De-Sensitivity Training

Purchasing factory farmed meat products supports the violence perpetrated on animals. Does it also support the violence perpetrated on other human beings?

Jane and I were speculating about this recently: Does working in a slaughterhouse somehow alter your perception of violence? Does it inure you to violence, leaving you indifferent to acts of violence being perpetrated on other persons? Or might it serve as an outlet for a fraction of slaughterhouse employees... preventing some from turning around and slaughtering humans?

Intuitively, I would think that the more violence you perpetrate, the more desensitized you become to it, the easier it is to commit or ignore acts of violence.

It seems like we're not the only ones pondering this. On April 3rd the Freakonomics Blog covered this very topic. They reference two studies, one of which shows a link to the psychological damage suffered by slaughterhouse workers; the other links the violent work at the slaughterhouse to increased crime rates in the surrounding communities. Slaughterhouse by Gail Eisnitz, also talks in brief about the link between slaughterhouse violence and domestic violence.

If this subject is new to you, you might want to check out our post Earthlings -- A Discourse on Compassion. You'll find a link to the Earthlings DVD (2003) narrated by Joaquin Phoenix. Although it doesn't directly touch on the aspect of the nature of the slaughterhouse as it pertains to the human experience, it does provide graphic illustration of what humans do to these animals. This video also touches on a wide variety of the other abuses of animals by man and is very compelling. I really can't recommend it highly enough. If you haven't seen it, watch it. It will change you.

Also, our post Another Reason Not To Eat Meat has the undercover Humane Society video clip of employees at the Hallmark Meat Packing Company abusing downed cattle while trying to get them into the slaughterhouse. Again, there is no discussion as to the correlation between slaughterhouses and human violence. But it too provides graphic footage of just how horribly these animals are treated.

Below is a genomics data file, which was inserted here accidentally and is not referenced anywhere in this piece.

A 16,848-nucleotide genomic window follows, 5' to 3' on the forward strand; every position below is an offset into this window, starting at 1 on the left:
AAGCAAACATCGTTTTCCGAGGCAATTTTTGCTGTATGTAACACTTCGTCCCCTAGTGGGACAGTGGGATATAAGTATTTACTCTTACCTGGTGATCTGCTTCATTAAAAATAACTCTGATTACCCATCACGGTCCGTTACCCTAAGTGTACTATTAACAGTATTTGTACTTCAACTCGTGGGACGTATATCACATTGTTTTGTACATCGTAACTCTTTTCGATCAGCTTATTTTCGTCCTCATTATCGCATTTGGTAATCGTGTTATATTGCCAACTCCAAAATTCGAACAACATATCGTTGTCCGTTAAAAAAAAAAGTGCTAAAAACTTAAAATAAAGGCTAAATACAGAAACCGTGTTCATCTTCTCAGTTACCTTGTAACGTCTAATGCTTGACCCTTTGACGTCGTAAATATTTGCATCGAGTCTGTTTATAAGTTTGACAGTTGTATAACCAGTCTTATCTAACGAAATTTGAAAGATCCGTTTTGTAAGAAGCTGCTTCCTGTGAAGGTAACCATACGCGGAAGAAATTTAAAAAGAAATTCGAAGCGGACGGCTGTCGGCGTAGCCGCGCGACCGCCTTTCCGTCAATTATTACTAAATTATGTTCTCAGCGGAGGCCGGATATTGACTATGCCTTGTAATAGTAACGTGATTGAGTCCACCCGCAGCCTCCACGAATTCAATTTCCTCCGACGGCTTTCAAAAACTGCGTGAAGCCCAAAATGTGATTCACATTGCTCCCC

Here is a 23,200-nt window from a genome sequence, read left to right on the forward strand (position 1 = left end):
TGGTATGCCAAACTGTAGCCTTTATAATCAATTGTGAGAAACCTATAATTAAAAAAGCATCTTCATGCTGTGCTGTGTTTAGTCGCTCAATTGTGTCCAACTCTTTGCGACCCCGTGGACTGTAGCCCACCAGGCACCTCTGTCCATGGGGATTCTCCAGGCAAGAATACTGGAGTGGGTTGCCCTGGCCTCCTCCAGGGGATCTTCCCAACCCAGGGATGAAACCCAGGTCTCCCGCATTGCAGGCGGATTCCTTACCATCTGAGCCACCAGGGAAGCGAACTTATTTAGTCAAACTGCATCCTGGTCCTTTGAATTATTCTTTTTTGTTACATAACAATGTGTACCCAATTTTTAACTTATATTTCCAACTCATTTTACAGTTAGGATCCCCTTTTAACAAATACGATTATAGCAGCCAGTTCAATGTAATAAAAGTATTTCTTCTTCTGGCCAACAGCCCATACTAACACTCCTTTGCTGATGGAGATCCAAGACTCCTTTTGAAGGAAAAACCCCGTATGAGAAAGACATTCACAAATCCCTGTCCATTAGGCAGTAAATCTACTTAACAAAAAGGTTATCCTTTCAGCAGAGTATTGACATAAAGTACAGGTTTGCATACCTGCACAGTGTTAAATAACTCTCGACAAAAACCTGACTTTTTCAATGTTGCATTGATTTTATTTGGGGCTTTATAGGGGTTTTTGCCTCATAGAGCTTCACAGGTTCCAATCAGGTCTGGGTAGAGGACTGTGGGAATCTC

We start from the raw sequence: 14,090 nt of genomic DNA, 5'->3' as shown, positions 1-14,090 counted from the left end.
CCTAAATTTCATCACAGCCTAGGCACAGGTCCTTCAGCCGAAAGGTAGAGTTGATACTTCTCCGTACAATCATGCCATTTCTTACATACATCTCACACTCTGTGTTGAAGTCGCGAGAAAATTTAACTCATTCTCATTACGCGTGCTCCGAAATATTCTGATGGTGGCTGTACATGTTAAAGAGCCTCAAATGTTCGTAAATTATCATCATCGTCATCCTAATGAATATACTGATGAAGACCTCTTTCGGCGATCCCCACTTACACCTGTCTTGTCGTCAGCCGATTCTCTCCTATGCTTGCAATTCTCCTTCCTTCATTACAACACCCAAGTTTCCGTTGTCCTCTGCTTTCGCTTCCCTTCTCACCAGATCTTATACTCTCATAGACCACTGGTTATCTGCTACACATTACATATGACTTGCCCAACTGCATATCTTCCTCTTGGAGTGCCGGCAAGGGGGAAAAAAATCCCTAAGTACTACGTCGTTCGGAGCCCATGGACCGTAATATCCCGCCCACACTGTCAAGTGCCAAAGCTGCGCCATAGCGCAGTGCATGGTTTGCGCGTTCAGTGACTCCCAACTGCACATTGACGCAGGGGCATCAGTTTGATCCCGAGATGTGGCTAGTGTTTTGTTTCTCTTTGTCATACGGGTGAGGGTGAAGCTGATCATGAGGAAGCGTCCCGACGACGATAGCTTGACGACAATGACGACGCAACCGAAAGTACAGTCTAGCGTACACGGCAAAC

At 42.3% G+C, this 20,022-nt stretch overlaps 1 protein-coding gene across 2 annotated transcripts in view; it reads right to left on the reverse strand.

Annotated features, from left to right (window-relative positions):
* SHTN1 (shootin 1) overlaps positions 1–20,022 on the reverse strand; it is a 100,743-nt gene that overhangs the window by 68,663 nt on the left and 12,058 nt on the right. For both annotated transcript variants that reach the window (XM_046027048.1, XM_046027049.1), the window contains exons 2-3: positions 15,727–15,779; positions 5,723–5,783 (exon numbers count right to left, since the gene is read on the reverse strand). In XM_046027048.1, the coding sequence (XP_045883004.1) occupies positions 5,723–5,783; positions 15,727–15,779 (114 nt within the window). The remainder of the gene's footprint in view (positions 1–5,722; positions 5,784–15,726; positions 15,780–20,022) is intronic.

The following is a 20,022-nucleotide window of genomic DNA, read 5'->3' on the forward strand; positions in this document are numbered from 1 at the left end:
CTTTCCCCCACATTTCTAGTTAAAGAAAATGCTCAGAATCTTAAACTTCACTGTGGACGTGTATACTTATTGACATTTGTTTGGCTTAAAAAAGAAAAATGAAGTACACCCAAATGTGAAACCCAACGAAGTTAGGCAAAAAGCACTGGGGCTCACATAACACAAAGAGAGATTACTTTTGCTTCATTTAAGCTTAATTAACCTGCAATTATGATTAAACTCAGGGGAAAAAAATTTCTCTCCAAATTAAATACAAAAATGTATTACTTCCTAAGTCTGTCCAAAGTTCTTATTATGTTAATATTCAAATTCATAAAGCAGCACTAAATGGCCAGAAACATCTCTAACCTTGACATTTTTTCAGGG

I'll end with this thought:

"For as long as men massacre animals, they will kill each other. Indeed, he who sows the seed of murder and pain cannot reap joy and love."

—Pythagoras (500 BC)

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Comments

  1. compassionatecooks.com has a great podcast on this very thing. one episode was about someone who used to work in a chicken slaughtering facility. the name and number escapes me, but it’s a great podcast in general and you should subscribe.

    i really do think there’s a direct link.

    we’ve known for years that children who torture and kill pets and other animals often grow up to do the same to humans. it’s only logical to assume that adults who are forced to torture and kill animals for 40+ hours each week year after year are going to do the same to humans, as well.

    it’s horrible and shameful.

  2. The always though-invoking “Vegans of Color” blog (http://vegansofcolor.wordpress.com/) was discussing something similar recently. There has been some interesting parallels drawn between our treatment of animals and our treatment of minorities. If you don’t already do so, I would suggest subscribing to their RSS feed.

  3. Hi Jennifer,
    Yes, I believe there is a link…. but I don’t necessarily agree with the correlation of children who abuse animals to slaughterhouse employees. Children are still developing so it makes sense that they would outgrow or continue to grow their behaviors. Whereas adults most likely have their moral compass already developed. I believe that working in a slaughterhouse will have deleterious effects if they are already inclined to violence (whereas children will be influenced by what they see). Of course, I have no psychiatric training whatsoever, so I could be completely off base here.

    Sat — Thanks for the recommendation. I haven’t run across their blog before and I’ll be sure to check back.

  4. Nicole Gustas says:

    Michael Pollan addresses this in his book “The Omnivore’s Dilemma”. He notes how awful the factory-slaughterhouse methods are for the psychology of the humans who work there – and discusses how difficult the USDA makes it to construct something that is more humane both for the humans and the animals.

    Despite the fact that his book is geared toward omnivores, it’s probably the book that moved me most toward veganism.

  5. Hi Nicole,
    I’ve been meaning to read that book, but I still haven’t gotten to the China Study. (Awaiting me as I write this – thru Inter Library Loan).
    It’s interesting that you comment this book moved you most toward veganism. We’ve found that over the last 10 months, it’s been the literature on animal abuse that has had the most profound influence on us. Jane is always saying how she doesn’t think she’d ever be able to get past what she knows now and eat a hamburger.

  6. In our state it is a crime to abuse an animal or kill a domestic animal. But it is perfectly legal to do that to a cow, pig or goat. I cannot understand why people buy this crap about some animals are for food and some are for pets. Why do Americans gross out thinking of eating a horse but chomp down on cows? It is almost a visceral response if I challenge ominovores on eating meat. They dont want to know where it came from and dont care.

  7. Hi Autumn,

    Agreed, that’s what our petition is all about. We’re hopeful that someone like Oprah, who has mass appeal, can enlighten people. She’s got an audience who’s willing to listen… But the question is, does she want to know?

  8. This is a joke, right?

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